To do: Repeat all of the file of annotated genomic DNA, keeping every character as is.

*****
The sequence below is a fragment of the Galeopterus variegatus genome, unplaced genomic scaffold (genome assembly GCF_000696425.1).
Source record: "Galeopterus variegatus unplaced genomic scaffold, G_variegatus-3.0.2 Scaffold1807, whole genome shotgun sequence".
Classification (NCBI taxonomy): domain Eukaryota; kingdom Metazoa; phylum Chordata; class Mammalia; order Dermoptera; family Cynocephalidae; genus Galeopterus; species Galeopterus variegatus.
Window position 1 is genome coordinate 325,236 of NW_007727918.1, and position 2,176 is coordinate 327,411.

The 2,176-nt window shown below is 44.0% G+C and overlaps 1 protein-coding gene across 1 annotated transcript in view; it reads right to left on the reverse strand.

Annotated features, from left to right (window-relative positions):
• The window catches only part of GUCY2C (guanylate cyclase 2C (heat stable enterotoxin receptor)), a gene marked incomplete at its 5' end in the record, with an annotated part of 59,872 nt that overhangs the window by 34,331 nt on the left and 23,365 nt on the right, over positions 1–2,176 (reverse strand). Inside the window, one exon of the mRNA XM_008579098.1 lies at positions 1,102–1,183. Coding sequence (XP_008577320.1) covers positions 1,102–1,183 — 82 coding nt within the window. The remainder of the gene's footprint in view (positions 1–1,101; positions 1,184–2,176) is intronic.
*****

The sequence below is a fragment of the Galeopterus variegatus genome, unplaced genomic scaffold (genome assembly GCF_000696425.1).
Source record: "Galeopterus variegatus unplaced genomic scaffold, G_variegatus-3.0.2 Scaffold1807, whole genome shotgun sequence".
Classification (NCBI taxonomy): domain Eukaryota; kingdom Metazoa; phylum Chordata; class Mammalia; order Dermoptera; family Cynocephalidae; genus Galeopterus; species Galeopterus variegatus.
Window position 1 is genome coordinate 325,236 of NW_007727918.1, and position 2,176 is coordinate 327,411.

The 2,176-nt window shown below is 44.0% G+C and overlaps 1 protein-coding gene across 1 annotated transcript in view; it reads right to left on the reverse strand.

Annotated features, from left to right (window-relative positions):
• The window catches only part of GUCY2C (guanylate cyclase 2C (heat stable enterotoxin receptor)), a gene marked incomplete at its 5' end in the record, with an annotated part of 59,872 nt that overhangs the window by 34,331 nt on the left and 23,365 nt on the right, over positions 1–2,176 (reverse strand). Inside the window, one exon of the mRNA XM_008579098.1 lies at positions 1,102–1,183. Coding sequence (XP_008577320.1) covers positions 1,102–1,183 — 82 coding nt within the window. The remainder of the gene's footprint in view (positions 1–1,101; positions 1,184–2,176) is intronic.